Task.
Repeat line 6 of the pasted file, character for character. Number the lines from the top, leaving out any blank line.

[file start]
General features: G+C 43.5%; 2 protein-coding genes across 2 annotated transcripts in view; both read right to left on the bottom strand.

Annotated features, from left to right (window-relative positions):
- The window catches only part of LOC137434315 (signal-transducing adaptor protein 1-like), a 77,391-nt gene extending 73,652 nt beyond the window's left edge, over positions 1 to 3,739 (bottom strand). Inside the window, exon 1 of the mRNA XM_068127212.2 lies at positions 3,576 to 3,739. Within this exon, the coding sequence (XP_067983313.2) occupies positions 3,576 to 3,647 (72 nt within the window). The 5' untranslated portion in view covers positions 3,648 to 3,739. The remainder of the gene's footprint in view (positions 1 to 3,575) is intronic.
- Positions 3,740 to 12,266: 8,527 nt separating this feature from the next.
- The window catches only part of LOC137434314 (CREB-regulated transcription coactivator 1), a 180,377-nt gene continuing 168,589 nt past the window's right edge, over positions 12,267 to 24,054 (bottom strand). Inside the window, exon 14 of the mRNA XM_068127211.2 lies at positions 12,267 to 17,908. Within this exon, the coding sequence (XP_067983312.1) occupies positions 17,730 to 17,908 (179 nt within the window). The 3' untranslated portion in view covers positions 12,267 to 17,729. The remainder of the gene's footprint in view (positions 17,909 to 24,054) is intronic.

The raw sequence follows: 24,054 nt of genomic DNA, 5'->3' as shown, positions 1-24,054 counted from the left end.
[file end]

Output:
The raw sequence follows: 24,054 nt of genomic DNA, 5'->3' as shown, positions 1-24,054 counted from the left end.